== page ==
Perhaps it just comes down to writing better, using each word to portray the aspects of the character that I want my audience to see. Or, it's a matter of relieving stress quickly so the true character can shine through. Still, the first impression is there.

What do you think? Have you encountered problems with warping a character's personality through emotion? How did you solve it, or how have you seen it done effectively?


4 comments:

  1. I'm fighting this too so unfortunately I don't have any advice for you. My MC has closed herself off emotionally and I'm trying to portray her as fragile and hurt but beta readers saw her as arrogant and isolationist. Sigh. Off to rewrite yet again.

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  2. 1. Part of the problem is the readers. It's incredibly easy to get into a mode of criticism where anything not "ideal" bothers them, this includes character's flaws being more grating than if they were simply reading the draft rather than critically reading the draft. Tricky, tricky.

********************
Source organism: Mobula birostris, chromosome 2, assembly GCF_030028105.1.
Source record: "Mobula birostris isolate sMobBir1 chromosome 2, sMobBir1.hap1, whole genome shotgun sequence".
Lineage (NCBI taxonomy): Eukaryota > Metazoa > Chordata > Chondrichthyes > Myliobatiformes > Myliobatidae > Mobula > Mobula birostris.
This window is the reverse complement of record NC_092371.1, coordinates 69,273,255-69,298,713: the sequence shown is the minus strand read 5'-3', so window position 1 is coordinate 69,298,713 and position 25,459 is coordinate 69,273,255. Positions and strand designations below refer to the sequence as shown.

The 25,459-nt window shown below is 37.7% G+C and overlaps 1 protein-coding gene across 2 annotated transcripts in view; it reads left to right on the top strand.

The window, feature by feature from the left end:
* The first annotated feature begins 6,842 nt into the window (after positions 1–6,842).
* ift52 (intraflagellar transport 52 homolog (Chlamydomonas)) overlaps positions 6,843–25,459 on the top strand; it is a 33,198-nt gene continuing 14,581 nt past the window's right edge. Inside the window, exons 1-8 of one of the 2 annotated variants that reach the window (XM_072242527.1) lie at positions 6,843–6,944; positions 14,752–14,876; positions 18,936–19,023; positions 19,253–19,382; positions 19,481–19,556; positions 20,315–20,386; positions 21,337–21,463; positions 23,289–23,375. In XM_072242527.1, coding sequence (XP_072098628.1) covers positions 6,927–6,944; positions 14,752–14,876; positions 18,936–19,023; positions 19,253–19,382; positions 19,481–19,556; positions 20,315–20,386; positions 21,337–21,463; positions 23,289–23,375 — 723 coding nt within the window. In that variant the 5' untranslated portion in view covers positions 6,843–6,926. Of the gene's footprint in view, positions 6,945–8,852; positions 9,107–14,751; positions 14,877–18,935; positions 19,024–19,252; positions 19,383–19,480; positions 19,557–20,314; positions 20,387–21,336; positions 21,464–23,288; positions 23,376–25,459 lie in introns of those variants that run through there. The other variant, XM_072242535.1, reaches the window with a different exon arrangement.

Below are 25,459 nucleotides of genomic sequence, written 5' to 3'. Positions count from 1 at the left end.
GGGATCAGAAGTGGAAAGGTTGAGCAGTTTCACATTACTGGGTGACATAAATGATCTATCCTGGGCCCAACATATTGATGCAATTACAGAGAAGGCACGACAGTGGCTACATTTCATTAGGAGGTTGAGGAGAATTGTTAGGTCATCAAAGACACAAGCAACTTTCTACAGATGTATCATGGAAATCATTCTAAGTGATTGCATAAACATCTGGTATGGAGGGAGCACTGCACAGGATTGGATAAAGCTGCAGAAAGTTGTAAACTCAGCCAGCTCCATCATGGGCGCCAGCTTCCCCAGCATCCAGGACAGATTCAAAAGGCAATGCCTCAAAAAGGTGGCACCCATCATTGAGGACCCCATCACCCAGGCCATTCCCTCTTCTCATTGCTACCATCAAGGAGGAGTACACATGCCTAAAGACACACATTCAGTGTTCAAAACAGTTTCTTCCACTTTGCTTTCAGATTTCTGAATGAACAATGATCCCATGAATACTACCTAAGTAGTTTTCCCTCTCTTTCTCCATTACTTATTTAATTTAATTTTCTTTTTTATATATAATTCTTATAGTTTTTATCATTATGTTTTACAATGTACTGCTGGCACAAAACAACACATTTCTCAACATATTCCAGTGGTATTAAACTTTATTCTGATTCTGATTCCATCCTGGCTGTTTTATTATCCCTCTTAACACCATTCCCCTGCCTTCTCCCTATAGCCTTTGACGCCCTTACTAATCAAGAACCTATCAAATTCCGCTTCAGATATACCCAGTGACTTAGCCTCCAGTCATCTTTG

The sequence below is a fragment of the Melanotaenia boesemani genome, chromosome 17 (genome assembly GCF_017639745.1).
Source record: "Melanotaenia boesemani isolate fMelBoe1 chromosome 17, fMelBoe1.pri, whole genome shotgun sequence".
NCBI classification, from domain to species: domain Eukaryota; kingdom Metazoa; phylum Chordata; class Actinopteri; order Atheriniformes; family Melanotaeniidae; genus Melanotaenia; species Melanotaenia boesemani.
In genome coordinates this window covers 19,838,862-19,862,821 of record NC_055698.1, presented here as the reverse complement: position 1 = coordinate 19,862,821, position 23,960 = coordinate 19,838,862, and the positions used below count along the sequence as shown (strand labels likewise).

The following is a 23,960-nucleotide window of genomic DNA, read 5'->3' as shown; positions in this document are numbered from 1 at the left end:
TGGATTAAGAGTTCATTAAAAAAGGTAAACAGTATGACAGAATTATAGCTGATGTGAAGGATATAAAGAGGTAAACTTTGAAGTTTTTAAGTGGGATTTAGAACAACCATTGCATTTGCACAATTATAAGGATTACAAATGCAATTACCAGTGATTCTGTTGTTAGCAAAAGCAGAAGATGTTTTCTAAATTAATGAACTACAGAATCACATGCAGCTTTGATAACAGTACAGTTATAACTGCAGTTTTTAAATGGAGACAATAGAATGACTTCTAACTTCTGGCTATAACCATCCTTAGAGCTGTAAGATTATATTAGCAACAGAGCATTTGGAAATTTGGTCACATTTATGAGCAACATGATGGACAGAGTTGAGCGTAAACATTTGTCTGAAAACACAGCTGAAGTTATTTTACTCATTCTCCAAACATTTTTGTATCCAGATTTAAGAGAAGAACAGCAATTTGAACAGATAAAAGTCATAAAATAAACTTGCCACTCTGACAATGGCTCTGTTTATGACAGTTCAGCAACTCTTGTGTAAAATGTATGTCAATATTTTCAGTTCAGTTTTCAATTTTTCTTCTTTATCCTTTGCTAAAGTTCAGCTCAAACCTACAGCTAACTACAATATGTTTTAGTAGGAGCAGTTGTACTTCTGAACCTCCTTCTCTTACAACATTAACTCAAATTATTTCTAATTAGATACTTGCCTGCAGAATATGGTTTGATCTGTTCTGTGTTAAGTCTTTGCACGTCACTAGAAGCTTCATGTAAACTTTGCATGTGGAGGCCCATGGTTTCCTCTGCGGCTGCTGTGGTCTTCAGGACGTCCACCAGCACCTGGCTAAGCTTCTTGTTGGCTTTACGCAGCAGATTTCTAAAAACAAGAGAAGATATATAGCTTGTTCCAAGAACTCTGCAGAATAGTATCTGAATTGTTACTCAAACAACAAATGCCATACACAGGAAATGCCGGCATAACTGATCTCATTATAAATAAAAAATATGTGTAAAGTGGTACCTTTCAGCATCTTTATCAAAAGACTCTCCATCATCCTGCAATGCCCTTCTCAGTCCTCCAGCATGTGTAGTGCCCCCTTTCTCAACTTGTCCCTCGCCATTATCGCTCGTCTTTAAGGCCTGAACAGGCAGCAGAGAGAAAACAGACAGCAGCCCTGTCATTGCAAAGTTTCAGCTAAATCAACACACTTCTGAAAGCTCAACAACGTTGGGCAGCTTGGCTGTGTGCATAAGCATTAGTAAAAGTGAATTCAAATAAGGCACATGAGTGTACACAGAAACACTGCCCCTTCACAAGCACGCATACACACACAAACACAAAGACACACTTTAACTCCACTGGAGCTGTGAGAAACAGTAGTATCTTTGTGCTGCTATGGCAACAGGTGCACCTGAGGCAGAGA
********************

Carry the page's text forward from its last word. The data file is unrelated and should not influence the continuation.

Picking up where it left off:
The the other half of the reader-problem is that it's getting harder and harder for readers to be sympathetic/empathetic with protagonists who struggle. I'm not exactly sure where the root of this problem is, but I've seen it all over the place in book reviews, particular in reviews of books whose protagonists struggle with PTSD.

    2. I have one book where no one starts off liking the protagonist, and I've planned for this by making sure there are plenty of other things that can keep the reader reading until I reveal just -why- the character is more likeable than they realize. *amused* If that makes sense? So I have elements of mystery and string the reader along until everything opens up and they see why they should be rooting for her.

    So you could do something similar to that.

    3. Or you could start the book earlier, as you said, so that we get to know the protagonist for who he is normally before crap hits the fan. That whole "in late, out early" thing is a rule, true, but rules are meant to be broken when they simply don't work for the effect you're trying to pull off.